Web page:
UK car imports increase further

The number of imported vehicles from the UK will continue to rise as British motorists increasingly turn away from diesel and look to sell, a motoring expert has said.

July figures from the CSO — the first month for 172 registered vehicles — showed the huge surge in imports of used UK cars following the Brexit effect of the 14% slump in the value of sterling, was continuing.

There were more than 21,000 new cars licensed for the first time last month, down over 5% from July 2016. Almost 7,600 used cars were licensed, up 35% from a year earlier. A registration means that road tax has been paid.

The currency effect means Irish motorists have increasingly turned to second-hand cars. Almost 109,000 new cars have been registered so far this year, compared with 120,000 in the same period last year.

Vehicle registration tax (VRT) must be paid on imported cars but even when this is paid, Irish motorists are said in many cases to be saving four-figure sums on UK cars compared to similar used cars at home. The lower tax take for the exchequer on new cars is being offset by the VRT on used cars from the UK.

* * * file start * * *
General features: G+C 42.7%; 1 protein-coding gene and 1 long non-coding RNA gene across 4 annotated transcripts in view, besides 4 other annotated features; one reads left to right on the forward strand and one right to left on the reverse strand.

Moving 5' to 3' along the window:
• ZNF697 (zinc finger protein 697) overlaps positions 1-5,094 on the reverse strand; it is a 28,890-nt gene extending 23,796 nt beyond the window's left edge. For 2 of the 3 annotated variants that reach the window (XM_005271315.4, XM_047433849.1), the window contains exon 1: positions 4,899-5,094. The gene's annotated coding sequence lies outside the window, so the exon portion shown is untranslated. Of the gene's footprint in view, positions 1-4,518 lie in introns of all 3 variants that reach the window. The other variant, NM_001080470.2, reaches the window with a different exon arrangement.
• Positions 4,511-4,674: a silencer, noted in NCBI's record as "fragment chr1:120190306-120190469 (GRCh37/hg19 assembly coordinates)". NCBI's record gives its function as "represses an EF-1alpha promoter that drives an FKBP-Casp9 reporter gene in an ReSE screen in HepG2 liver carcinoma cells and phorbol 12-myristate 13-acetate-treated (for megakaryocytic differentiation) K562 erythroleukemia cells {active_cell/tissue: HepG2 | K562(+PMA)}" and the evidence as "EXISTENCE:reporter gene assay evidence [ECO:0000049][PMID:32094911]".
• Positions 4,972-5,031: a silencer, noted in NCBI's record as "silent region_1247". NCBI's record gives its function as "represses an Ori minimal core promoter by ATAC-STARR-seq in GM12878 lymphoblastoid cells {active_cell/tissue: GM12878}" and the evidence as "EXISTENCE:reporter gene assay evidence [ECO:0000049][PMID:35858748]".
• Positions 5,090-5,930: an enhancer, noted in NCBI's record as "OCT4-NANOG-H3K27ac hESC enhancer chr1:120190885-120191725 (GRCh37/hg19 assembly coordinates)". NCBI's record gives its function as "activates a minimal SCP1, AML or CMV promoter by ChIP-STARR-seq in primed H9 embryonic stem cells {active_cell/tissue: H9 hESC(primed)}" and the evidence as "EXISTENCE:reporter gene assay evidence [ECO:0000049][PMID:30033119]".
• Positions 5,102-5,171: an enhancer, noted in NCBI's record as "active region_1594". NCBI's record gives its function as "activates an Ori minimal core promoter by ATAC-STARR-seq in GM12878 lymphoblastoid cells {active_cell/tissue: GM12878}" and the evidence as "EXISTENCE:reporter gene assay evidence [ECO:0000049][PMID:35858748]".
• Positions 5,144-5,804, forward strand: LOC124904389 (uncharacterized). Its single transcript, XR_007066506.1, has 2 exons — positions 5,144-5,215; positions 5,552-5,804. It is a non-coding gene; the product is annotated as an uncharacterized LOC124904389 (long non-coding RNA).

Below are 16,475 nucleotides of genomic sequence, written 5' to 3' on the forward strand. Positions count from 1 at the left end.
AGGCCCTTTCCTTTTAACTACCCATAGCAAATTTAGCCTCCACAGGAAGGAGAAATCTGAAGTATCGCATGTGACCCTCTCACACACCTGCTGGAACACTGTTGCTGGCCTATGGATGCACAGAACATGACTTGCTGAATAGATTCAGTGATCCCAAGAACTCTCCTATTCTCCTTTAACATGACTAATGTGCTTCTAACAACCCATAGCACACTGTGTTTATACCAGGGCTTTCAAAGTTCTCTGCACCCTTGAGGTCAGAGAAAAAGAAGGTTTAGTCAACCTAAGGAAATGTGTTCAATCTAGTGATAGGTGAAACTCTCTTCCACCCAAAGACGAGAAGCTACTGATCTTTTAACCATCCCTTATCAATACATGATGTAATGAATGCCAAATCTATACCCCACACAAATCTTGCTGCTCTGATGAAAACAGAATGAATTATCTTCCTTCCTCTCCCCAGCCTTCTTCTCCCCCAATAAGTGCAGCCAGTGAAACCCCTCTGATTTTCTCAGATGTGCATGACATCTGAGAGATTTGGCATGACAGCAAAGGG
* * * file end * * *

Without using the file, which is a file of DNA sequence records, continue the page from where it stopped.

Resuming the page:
Michael Rochford of Motorcheck.ie said recent measures to eliminate diesel emissions across the UK and Europe meant the number of imports of used cars would rise. “The rate of used vehicles being imported and licensed in Ireland for the first time continues to grow exponentially on the back of a weak sterling exchange rate. This is predicted to continue to increase as the bottom has dropped out of the market for diesel vehicles in the UK.”

Diesel cars have been under scrutiny since a scandal involving German company Volkswagen involving the incorrect calculation of emissions. The UK followed France last month when it announced the sale of petrol and diesel vehicles will be banned from 2040. Diesel drivers face new pollution taxes in congested UK cities and could even be barred from rush-hour travel, under government measures being considered.

Mr Rochford said new car sales appeared weaker because of huge growth in 2016 and 2015.

“It must be remembered there were two years of 30% growth preceding 2017 so it was always going to be difficult to sustain this. The rate of vehicles being financed has increased more than twofold since 2014.”


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